Magnitude 7.2 Earthquake in Haiti

Release Date:

A magnitude 7.2 (M 7.2) earthquake struck Haiti on August 14, 2021, at 8:29 am local time (August 14, 2021 12:29 UTC).

Update:  8/18/21

To review the update in Creole, please click the file above.

(Public Domain)

Additional Aftershock Information

More aftershocks than usual will continue to occur in the southern peninsula of Haiti. Aftershocks will decrease in frequency in the days, months, and years after the magnitude 7.2 main seismic event.  During the first weeks there are likely to be hundreds of aftershocks large enough to be felt in this area.     

 Larger aftershocks could cause additional damage, especially in weakened structures. Several magnitude 5 and larger aftershocks have occurred already, and it is likely that there will be more earthquakes of this size over the next week, month, and beyond.   

About 1 in 20 mainshocks, like the 7.2, are followed by a similar-sized or larger quake, within the first week. This chance goes down with time however, and large aftershocks can occur even months after the mainshock.  

USGS scientists and partner agencies continue to monitor the situation and gather more information about this aftershock sequence.    

Additionally, USGS landslide scientists have mapped almost 1,600 landslides in the country so far.  More information will be published here once it's available.

 

What To Do If Your Area Experiences More Seismic Activity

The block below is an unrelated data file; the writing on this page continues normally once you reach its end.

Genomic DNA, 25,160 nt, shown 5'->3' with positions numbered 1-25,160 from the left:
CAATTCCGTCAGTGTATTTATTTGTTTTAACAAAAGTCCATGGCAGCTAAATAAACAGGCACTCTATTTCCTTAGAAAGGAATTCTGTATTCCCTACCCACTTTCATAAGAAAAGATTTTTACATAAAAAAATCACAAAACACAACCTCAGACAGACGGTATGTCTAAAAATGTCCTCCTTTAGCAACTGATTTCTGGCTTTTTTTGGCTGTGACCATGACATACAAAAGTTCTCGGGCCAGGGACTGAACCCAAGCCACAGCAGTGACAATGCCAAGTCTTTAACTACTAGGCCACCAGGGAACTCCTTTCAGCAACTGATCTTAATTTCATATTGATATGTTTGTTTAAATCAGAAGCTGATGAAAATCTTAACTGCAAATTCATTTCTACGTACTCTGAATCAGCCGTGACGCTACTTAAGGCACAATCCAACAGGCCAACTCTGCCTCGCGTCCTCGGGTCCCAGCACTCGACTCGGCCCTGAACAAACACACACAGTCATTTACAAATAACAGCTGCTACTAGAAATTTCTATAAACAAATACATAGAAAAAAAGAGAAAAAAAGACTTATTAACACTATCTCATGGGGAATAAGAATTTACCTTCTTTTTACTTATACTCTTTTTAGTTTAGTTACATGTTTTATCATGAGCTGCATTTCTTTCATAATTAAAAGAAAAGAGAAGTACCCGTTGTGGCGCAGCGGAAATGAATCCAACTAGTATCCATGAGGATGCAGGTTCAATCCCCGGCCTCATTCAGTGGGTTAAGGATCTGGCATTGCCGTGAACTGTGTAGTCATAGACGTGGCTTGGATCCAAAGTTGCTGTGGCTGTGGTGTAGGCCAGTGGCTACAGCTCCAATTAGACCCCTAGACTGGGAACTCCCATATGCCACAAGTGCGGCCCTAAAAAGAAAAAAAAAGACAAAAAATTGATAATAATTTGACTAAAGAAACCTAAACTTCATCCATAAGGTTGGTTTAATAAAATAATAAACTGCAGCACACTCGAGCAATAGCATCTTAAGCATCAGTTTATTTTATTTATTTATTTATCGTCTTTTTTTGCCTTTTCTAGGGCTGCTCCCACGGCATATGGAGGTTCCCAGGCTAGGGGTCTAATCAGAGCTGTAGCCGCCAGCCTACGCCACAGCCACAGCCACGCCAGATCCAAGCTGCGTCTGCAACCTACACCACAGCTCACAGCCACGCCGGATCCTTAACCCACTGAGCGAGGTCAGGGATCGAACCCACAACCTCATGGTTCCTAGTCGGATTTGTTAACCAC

Advice on what to do during an earthquake varies depending on the country. According to GeoHazards International, if you currently live in Haiti and are inside a building when you feel an earthquake, this is what to do: 

  • If you are inside and can easily get out, evacuate to a safe open place covering your head and your neck. Head to an open space where walls and electric poles cannot fall on you.   

 

  • If you can’t evacuate, drop where you are, cover your head and neck with one arm and get under a sturdy table, and then hold on to the table legs until the shaking stops.  

 

  • Stay away from landslide areas and hillsides with cracks, as aftershocks can cause new landslides and existing landslides to move again. 

 

 

Update:  8/16/21

Haiti’s earthquake event on August 14 was centered 13 kilometers (just over eight miles) south-southeast of Petit Troup de Nippes, and was widely felt across the region including all of Hispaniola (Haiti and Dominican Republic) and the islands of Jamaica, Cuba, and Puerto Rico, with estimates of over 1 million people exposed to very strong or severe shaking levels.

 

Follow-on Seismic Activity

Aftershocks are expected to continue to occur in the southern peninsula of Haiti, mostly in the vicinity of the magnitude 7.2 mainshock. Already, there have been several magnitude 5 and larger aftershocks, and it is likely that there will be more over the next week, month, and beyond. There is a chance for larger aftershocks to cause additional damage, especially in weakened structures.